After Vacation I’d Like to Come Home to Ruin
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“A Failed Romanticism” by Bernadette Geyer
The roots of silk cotton trees
draped the slumberous doorways
of Angkor Wat’s Ta Prohm temple,
and for a while the photogenic ruins
were left that way for the sake
of tourists eager to outdo each other
in the framing and commodification
of the sublime. Ruin is, after all,
in the eyes of the beholder.
In this case the scholars who,
as a concession to the general taste
for the picturesque, deemed Ta Prohm
the temple best merged with the jungle,
but not yet to the point of becoming a part of it.
Neither nature nor man having bested the other
in this perfect example. And so it was saved
from further deterioration.
Preserved in figurative amber.
When we selected the 800-year-old
priory for our summer vacation,
we told the children it was a castle.
And to them it just as well could have been,
perception being everything when you are young.
Priory to farmhouse. Farmhouse to ruin.
Ruin to holiday rental for two families with kids.
Nothing that lives so long can expect
to retain a single identity. I myself
have been daughter, teacher, wife, mother.
Grazed by our careless shoulders,
the narrow plastered halls in the priory
chipped further, ghosting our sleeves
with their dust. Our midnight snack runs
further challenged by the uneven treads
of the helixed stone stairwells.
And we relished it all, photographed ourselves
against the backdrop of crumbling walls
that once defined a cloister, winced
as the low lintels struck and left on our foreheads
impressions that we’d recount for years.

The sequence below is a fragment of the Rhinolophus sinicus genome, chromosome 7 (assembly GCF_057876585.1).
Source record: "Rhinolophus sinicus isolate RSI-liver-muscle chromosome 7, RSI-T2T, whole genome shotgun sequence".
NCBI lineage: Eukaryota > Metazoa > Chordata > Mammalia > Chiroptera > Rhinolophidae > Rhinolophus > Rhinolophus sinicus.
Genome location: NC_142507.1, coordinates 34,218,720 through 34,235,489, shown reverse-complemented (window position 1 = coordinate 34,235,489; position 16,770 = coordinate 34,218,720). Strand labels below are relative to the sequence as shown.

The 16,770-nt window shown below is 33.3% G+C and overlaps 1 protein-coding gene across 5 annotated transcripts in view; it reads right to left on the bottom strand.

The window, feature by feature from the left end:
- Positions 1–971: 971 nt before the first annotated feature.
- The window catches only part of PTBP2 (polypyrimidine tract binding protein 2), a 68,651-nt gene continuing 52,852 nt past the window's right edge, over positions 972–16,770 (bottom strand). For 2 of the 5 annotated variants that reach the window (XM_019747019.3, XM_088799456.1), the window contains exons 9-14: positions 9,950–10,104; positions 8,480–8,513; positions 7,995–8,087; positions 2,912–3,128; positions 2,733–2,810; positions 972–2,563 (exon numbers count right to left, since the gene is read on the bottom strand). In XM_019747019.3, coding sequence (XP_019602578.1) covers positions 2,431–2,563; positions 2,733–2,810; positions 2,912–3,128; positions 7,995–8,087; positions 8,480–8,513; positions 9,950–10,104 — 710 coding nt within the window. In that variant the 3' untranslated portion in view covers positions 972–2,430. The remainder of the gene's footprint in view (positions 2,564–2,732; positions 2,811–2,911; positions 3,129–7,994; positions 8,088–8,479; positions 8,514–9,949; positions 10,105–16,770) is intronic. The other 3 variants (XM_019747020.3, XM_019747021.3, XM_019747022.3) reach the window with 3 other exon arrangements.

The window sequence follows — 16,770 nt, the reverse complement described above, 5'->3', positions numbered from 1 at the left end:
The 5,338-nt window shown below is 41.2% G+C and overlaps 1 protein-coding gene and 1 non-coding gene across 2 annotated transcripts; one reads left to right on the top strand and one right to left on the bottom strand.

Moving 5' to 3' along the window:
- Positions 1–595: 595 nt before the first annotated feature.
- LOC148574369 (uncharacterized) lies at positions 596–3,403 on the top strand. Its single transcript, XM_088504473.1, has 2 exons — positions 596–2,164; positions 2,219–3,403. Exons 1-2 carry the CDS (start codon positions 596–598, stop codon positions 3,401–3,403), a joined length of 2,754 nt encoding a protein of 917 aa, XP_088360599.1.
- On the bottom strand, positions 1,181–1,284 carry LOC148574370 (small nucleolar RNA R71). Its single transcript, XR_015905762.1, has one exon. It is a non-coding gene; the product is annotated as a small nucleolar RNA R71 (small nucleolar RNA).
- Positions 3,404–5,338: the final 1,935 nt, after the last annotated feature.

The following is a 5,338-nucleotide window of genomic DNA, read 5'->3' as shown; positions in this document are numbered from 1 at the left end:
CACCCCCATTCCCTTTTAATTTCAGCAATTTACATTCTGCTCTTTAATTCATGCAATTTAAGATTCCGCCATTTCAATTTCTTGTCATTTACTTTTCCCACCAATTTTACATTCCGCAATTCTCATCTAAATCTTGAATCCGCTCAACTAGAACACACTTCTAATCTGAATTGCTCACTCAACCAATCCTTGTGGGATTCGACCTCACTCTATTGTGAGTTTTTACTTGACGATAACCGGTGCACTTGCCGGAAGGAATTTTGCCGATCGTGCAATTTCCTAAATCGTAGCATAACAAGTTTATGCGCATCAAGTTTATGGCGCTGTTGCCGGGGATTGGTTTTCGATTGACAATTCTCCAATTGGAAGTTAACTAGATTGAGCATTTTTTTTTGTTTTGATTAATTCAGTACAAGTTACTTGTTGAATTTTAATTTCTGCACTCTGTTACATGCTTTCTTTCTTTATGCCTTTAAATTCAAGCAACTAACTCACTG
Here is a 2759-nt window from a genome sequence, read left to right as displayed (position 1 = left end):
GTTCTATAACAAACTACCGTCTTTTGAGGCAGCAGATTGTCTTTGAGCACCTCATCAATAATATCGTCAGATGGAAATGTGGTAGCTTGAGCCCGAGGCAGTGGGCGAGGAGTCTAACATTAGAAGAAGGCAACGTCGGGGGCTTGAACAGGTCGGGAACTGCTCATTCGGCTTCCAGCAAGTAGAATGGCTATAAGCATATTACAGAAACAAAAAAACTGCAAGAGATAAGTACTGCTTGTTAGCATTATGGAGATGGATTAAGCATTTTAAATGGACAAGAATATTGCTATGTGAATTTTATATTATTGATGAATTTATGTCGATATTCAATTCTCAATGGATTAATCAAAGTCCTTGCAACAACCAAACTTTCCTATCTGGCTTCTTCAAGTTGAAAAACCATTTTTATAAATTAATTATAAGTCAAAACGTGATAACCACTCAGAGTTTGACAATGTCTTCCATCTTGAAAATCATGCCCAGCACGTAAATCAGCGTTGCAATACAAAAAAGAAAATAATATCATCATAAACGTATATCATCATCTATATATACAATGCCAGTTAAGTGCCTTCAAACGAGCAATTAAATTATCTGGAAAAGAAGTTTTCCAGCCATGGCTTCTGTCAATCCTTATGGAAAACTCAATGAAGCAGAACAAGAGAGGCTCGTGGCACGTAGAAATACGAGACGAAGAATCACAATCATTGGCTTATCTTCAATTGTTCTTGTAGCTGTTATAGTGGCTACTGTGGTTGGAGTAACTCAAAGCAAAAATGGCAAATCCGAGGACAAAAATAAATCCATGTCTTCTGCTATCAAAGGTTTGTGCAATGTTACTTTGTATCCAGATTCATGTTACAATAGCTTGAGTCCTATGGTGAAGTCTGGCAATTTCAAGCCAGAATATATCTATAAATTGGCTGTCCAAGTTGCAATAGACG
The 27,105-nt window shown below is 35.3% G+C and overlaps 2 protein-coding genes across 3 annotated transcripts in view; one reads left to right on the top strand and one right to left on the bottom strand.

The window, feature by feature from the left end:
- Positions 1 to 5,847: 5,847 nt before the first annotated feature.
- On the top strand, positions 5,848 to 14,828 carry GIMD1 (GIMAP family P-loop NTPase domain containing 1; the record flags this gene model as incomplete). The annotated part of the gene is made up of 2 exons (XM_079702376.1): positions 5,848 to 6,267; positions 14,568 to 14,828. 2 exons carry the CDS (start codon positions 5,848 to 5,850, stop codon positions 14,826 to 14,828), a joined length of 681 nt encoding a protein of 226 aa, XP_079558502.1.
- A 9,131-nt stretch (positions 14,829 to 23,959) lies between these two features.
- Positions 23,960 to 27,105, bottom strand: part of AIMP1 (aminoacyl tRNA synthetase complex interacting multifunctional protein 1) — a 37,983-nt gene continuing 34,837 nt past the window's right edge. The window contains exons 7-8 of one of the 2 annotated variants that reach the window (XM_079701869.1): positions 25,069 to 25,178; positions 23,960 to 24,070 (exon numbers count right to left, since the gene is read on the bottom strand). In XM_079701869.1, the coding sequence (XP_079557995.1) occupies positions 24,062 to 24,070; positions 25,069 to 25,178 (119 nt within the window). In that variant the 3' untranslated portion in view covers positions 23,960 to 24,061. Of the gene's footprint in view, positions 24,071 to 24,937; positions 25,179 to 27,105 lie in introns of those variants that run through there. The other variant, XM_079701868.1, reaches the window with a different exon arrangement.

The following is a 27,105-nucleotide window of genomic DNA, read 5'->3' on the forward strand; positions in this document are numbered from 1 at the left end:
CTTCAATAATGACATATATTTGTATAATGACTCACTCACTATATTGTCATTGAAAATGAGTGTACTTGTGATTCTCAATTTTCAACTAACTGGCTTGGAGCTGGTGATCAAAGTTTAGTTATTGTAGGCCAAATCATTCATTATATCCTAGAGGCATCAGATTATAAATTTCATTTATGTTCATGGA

But to prove not all shambles are so revered —
so pictorial and preserved — the Wagon Wheel Bar
disappeared a mere twelve years after it closed,
after it had served as the ruin to many,
become ruin itself, the surrounding trees and brush
unrepentant in their creep and slither.
We’d grown used to the sight of the bar’s
apologetic slump against the eroding hillside
across the river from the Clairton Steel Works —
landmarks we passed on the way from the home of my now
to the home of my back then. It is likely that no one
had ever called it picturesque, though perhaps
at closing time the view of the mill lights
reflected on the river beyond the parking lot
and across the train tracks gave patrons the impression
of a world turned topsy-turvy so that the coal
and slag barges could slumber among the stars.
Once, I imagined returning to our own version
of Angkor Wat — our grass gone un-mown and ivy
lewdly fingering the brick and siding of our
temporarily abandoned home, finally reclaimed
by the woods that were razed in the 1960s
for this development of split-levels
and mock colonials, cul-de-sacs and carports.
On the plane ride home, I’d wondered
what insects we’d find colonizing the corners
of our pantry shelves, the ants at last
discovering the honey I’d bought to sweeten
my evening tea. Could I come to accept
the gaps in our bricks’ crumbling mortar
the way I had accepted a splintered wood shutter
used to keep out the Tuscan night?
It was August: when what has been abandoned
falls prey to whatever has learned to survive
despite itself — the crabgrass that crab-walks its way
across what’s left when the parched lawn
gives itself up as a grey-brown ash blown
into the panting tongues of sedum leaves, a dust
the scant rains of late summer can’t wash off.
And while a part of me knew we’d been on vacation
for only two weeks, and that the pest control guy
was scheduled to come the first Friday we were away,
and the lawn guys on the Friday after that,
there was a deeper part of me that wanted
to return to ruin, that wanted to know
the magnitude of the necessity of our daily presence.
This house whose walls we skimcoat and paint,
whose fence we mend and whose mortar we seal —
whose photographed before we meticulously place beside
its corresponding and utterly improved after.
About the Author
Bernadette Geyer is the author of The Scabbard of Her Throat (The Word Works) and editor of My Cruel Invention: A Contemporary Poetry Anthology (Meerkat Press). Her poems and translations have appeared in Barrow Street, The Massachusetts Review, Oxford American, and elsewhere. Geyer works as a writer, editor, and translator in Berlin, Germany. Her website is https://bernadettegeyer.com.
“A Failed Romanticism” is published here by permission of the author, Bernadette Geyer. Copyright © Bernadette Geyer 2019. All rights reserved.